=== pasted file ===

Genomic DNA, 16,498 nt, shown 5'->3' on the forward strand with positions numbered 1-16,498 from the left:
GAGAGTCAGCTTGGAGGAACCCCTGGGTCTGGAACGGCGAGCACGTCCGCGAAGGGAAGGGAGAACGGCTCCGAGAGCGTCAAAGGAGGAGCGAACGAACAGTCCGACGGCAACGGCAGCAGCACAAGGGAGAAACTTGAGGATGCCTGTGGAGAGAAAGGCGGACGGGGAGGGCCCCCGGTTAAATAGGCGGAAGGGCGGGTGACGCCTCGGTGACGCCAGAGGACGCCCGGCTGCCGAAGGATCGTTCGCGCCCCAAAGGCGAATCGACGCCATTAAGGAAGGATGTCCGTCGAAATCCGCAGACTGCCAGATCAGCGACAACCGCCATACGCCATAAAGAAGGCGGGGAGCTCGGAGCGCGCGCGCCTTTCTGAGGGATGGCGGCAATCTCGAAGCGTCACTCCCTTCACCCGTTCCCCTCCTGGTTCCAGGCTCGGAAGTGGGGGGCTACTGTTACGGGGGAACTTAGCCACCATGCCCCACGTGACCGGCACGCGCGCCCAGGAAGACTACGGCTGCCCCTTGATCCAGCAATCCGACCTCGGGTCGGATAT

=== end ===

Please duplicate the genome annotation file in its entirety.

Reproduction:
Genomic DNA, 16,498 nt, shown 5'->3' on the forward strand with positions numbered 1-16,498 from the left:
GAGAGTCAGCTTGGAGGAACCCCTGGGTCTGGAACGGCGAGCACGTCCGCGAAGGGAAGGGAGAACGGCTCCGAGAGCGTCAAAGGAGGAGCGAACGAACAGTCCGACGGCAACGGCAGCAGCACAAGGGAGAAACTTGAGGATGCCTGTGGAGAGAAAGGCGGACGGGGAGGGCCCCCGGTTAAATAGGCGGAAGGGCGGGTGACGCCTCGGTGACGCCAGAGGACGCCCGGCTGCCGAAGGATCGTTCGCGCCCCAAAGGCGAATCGACGCCATTAAGGAAGGATGTCCGTCGAAATCCGCAGACTGCCAGATCAGCGACAACCGCCATACGCCATAAAGAAGGCGGGGAGCTCGGAGCGCGCGCGCCTTTCTGAGGGATGGCGGCAATCTCGAAGCGTCACTCCCTTCACCCGTTCCCCTCCTGGTTCCAGGCTCGGAAGTGGGGGGCTACTGTTACGGGGGAACTTAGCCACCATGCCCCACGTGACCGGCACGCGCGCCCAGGAAGACTACGGCTGCCCCTTGATCCAGCAATCCGACCTCGGGTCGGATAT